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A History of the African American Novel

£36.99

  • Date Published: August 2017
  • availability: Available
  • format: Hardback
  • isbn: 9781107061729

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About the Authors
  • A History of the African American Novel offers an in-depth overview of the development of the novel and its major genres. In the first part of this book, Valerie Babb examines the evolution of the novel from the 1850s to the present, showing how the concept of black identity has transformed along with the art form. The second part of this History explores the prominent genres of African American novels, such as neoslave narratives, detective fiction, and speculative fiction, and considers how each one reflects changing understandings of blackness. This book builds on other literary histories by including early black print culture, African American graphic novels, pulp fiction, and the history of adaptation of black novels to film. By placing novels in conversation with other documents - early black newspapers and magazines, film, and authorial correspondence - A History of the African American Novel brings many voices to the table to broaden interpretations of the novel's development.

    • Emphasizes the culture surrounding novels, placing them in relation to ideas and debates of their time
    • Includes genres such as African American graphic novels, African American pulp fiction, and the history of African American novels that were made into movies, appealing to a broad audience
    • Synthesizes previous interpretations of African American novels, providing readers with knowledge of the evolution of African American scholarly interpretation as well as individual novels themselves
    • Avoids dense academic language, and therefore more accessible to the general reader
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    Reviews & endorsements

    'This compendious work is a major achievement: Valerie Babb has carefully excavated a huge tradition, spanning more than 150 years and many kinds of writing. She has made a compelling argument for an African American tradition, while also acknowledging that some black writers wished to place themselves outside or at odds with that tradition. With its meticulous and wide survey, the book opens up a wealth of forgotten and neglected texts in every chapter.' Tim Armstrong, Royal Holloway, University of London

    'A much-needed comprehensive history of the African American novelistic imagination, this book tracks the chronological development of the black novel in the US and provides an in-depth look at various genres … Particularly valuable are the sections on speculative fiction and African American pulp, in which Babb (Univ. of Georgia) discusses writers who do not often receive critical academic attention, or at least not in a scholarly tome alongside established writers … Highly recommended. Lower-division undergraduates and above; general readers.' D. J. Rosenthal, Choice

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    Product details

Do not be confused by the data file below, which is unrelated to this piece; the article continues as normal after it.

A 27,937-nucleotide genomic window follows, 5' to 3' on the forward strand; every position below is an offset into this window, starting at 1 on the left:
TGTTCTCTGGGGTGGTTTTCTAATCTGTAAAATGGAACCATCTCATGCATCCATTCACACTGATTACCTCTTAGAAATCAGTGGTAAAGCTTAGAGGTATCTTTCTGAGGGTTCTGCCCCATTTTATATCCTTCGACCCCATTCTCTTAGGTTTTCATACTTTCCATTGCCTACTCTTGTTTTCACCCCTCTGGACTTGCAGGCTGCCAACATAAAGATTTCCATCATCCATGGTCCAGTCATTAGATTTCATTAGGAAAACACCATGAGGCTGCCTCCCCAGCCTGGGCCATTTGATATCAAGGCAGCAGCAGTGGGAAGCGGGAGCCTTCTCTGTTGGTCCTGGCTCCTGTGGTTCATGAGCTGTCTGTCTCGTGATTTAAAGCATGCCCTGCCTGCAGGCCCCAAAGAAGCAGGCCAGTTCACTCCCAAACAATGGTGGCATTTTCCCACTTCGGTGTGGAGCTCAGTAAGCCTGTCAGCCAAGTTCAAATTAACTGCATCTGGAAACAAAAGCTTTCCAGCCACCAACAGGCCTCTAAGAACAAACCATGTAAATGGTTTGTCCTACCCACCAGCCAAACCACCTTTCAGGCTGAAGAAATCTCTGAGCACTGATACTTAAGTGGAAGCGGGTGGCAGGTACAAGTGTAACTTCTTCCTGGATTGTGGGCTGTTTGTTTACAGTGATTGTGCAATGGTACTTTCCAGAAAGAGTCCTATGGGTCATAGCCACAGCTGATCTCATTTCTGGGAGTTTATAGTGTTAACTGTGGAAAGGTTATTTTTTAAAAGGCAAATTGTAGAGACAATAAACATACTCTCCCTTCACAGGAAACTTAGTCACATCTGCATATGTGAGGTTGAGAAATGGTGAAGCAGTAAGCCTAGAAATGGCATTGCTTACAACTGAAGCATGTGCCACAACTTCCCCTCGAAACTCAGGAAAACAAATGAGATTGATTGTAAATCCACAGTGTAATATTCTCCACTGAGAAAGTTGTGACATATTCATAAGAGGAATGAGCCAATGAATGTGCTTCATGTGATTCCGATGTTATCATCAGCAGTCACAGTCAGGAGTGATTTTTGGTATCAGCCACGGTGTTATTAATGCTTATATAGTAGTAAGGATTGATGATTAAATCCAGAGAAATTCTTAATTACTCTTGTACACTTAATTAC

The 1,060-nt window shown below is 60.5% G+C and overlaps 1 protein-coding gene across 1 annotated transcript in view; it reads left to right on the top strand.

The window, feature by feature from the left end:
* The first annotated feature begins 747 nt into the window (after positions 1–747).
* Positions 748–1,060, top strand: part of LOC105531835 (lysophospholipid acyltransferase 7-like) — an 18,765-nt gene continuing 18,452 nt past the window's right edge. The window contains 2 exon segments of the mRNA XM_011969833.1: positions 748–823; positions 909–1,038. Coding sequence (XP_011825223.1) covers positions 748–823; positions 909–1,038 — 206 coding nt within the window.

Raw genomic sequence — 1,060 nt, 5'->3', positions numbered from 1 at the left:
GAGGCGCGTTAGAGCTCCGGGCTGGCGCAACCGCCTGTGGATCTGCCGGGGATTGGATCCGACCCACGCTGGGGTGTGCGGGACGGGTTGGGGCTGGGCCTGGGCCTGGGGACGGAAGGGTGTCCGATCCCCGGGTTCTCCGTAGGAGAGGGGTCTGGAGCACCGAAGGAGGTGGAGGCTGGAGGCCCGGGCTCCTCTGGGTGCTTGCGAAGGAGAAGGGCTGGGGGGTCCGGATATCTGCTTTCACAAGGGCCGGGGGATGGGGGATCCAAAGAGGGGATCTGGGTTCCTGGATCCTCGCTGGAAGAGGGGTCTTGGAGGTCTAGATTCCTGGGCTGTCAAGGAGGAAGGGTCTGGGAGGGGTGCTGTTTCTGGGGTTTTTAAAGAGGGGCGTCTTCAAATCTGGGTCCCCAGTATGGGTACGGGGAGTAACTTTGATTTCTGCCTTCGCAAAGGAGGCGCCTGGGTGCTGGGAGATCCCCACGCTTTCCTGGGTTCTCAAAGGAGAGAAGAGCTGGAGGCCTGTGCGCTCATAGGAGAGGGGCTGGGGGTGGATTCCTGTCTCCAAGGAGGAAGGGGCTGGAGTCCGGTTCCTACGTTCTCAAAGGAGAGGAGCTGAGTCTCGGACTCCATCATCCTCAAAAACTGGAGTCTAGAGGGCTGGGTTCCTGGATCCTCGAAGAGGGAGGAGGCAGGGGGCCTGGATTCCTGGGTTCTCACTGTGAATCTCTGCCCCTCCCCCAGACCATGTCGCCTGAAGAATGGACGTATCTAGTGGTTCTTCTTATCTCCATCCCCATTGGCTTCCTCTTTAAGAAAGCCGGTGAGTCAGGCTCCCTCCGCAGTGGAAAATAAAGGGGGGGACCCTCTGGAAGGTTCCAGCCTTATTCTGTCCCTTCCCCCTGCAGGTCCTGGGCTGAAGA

• Date Published: August 2017
    • format: Hardback
    • isbn: 9781107061729
    • length: 498 pages
    • dimensions: 239 x 166 x 34 mm
    • weight: 0.85kg
    • availability: Available
  • Table of Contents

    Part I. History: Introduction
    1. Out of many one: the beginnings of a novelistic tradition, 1850s–1900s
    2. Publish or perish: African American novels, 1900s–1920s
    3. Aesthetics of race and culture: African American novels, 1920s–1940s
    4. Home of the brave: African American novels, 1940s–1960s
    5. Black arts and beyond: African American novels, 1960s–1970s
    6. From margin to center: African American novels, 1970s–1990s
    7. 'Bohemian cult-nats': African American novels, 1990s and beyond
    Part II. Significant Genres of the African American Novel: Introduction
    8. The neo-slave narrative
    9. The detective novel
    10. The speculative novel
    11. African American pulp
    12. The black graphic novel
    13. African American novels from page to screen
    14. Novels of the diaspora.

  • Author

    Valerie Babb, University of Georgia
    Valerie Babb is Franklin Professor of English and Director of the Institute for African American Studies at the University of Georgia. She has been a professor at Georgetown University, Washington DC and a faculty member of the Bread Loaf School of English, Middlebury College, Vermont. Among her publications are Whiteness Visible: The Meaning of Whiteness in American Literature and Culture (1998), Black Georgetown Remembered (1991), a book and a video described as 'the history behind the Oprah Book Club selection River, Cross My Heart (1999),' and Ernest Gaines (1991). She edited The Langston Hughes Review from 2000–2010. She has been a Scholar-in-Residence at the Schomburg Center for Research in Black Culture, New York and is the recipient of a W. M. Keck Foundation Fellowship in American Studies. She has lectured extensively in the United States and abroad, and has presented a Distinguished W. E. B. Du Bois Lecture at Humboldt University, Berlin, Germany.

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